• No, we're trying to get still farther from Europe, since we met you coming the other way 'round. (Australia).
  • And as you'd expect you can get much better images of satellites if you use computer-guided tracking. See for example these images. [meridiancontrols.com]

    Pretty impressive stuff being done with off-the-shelf equipement these days.


  • FAA doesn't own the airspace. They are only involvoed with civil aviaion and rockets don't fit that. FAA is also not required to be involved with military or police or state activites. Your situation is that there will be lots of people with no authority to say no that won't say yes. Groups that could approve it are the DOD, NASA, USAF, secret three letter types, FAA, the state aviaion board, the state police. If any of those approve it, the others don't have any grounds to disapprove it. Your best bet is ask for some SBIR money from NASA.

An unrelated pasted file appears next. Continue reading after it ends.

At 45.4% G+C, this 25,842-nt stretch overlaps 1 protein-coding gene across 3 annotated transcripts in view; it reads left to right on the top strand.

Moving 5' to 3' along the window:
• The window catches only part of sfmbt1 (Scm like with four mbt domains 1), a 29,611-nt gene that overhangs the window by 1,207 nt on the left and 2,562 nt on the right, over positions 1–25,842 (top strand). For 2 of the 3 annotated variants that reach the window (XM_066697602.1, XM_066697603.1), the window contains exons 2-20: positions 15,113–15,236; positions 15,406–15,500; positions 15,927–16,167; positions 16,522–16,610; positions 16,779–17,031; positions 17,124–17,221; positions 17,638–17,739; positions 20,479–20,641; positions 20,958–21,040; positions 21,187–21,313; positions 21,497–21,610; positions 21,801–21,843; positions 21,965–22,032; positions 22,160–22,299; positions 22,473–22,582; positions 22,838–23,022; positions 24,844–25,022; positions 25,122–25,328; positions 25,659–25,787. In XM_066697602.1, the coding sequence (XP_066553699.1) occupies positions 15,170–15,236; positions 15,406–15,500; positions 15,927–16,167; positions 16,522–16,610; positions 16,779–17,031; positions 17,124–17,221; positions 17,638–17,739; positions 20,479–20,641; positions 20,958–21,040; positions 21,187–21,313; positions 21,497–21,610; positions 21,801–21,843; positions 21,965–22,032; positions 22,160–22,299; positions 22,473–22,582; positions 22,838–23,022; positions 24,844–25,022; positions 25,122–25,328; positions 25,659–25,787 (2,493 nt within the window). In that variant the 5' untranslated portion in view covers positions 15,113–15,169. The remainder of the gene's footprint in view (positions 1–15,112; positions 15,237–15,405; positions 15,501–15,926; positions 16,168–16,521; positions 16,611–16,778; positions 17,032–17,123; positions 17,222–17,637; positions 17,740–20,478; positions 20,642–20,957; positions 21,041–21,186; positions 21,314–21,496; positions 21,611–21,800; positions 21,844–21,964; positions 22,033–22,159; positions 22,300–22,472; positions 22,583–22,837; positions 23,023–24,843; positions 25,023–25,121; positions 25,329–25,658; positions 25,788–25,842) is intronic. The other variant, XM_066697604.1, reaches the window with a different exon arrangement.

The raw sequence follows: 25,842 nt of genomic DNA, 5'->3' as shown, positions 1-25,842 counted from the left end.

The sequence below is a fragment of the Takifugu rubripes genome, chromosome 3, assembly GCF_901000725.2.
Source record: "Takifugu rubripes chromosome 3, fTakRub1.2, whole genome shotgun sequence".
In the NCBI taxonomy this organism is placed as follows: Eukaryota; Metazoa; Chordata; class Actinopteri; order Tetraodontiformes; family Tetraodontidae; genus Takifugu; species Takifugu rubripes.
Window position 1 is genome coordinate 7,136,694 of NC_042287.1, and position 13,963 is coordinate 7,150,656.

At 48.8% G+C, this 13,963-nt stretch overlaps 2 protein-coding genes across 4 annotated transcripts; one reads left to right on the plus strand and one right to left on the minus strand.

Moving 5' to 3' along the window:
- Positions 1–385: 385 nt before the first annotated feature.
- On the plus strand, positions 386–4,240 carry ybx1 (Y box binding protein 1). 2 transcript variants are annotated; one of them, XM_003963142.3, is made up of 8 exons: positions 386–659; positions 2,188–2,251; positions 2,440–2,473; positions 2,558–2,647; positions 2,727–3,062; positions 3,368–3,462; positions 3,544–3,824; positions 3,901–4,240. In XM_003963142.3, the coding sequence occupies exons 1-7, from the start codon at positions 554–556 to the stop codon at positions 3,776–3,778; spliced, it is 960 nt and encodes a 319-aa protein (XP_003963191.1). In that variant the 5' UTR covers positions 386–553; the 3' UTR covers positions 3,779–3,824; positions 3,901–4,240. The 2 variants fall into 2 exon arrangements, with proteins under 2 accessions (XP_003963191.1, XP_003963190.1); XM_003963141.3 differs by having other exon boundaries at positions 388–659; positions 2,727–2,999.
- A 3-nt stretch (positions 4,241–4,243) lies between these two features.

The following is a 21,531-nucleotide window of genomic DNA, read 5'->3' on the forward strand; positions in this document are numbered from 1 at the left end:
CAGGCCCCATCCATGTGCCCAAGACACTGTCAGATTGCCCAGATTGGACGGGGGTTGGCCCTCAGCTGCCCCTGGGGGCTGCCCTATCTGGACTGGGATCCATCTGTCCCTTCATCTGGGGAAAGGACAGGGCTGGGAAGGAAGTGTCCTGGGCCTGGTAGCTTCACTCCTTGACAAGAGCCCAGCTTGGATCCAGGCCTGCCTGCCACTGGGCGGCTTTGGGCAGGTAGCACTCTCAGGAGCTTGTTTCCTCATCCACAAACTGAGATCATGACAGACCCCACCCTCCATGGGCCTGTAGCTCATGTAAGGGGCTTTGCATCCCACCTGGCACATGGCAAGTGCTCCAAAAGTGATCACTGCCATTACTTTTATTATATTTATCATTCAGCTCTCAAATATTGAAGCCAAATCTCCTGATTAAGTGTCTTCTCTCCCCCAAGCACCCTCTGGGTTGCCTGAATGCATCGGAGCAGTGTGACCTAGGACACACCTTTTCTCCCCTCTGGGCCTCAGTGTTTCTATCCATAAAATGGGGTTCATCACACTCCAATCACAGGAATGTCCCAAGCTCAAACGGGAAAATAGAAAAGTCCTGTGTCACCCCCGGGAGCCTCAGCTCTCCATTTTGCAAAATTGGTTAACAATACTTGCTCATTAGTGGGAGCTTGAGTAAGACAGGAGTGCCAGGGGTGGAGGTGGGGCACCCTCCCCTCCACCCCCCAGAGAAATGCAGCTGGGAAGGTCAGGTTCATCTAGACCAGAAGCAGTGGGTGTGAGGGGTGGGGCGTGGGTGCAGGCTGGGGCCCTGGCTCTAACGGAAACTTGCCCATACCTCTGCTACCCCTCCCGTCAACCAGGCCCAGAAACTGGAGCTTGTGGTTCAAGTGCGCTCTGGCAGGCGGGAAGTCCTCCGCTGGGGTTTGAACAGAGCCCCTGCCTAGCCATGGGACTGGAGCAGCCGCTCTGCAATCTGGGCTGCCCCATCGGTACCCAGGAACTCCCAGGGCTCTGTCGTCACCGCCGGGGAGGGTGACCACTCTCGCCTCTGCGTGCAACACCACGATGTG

• Hmmmm. 3 degrees absolute, near-complete vacuum, hella long walk to the corner pharmacy......or Los Angeles and New York City.

    It's a no-brainer!

  • by 6EQUJ5 ( 446008 ) on Monday June 11, 2001 @05:47PM (#159379) Homepage

    "... goes to -- Brian 'Rocket Guy' Walker!"

    Maybe David Cash can capture the Kodak moment when Brian goes up on Challenger Two.
  • "Never seen a red flapjack before."
    --Gimlet the Dwarf.

  • Is this about Timothy McVeigh?

  • by RennieScum ( 118197 ) on Monday June 11, 2001 @06:07PM (#159382) Homepage
    Walker knew he wanted to go into space; he also knew he didn't have the "right stuff." No one with dyslexia and attention deficit disorder gets picked to be an astronaut.

    So should he be building rockets then?!?

  • Do you have any idea what kind of lift capacity this would take?!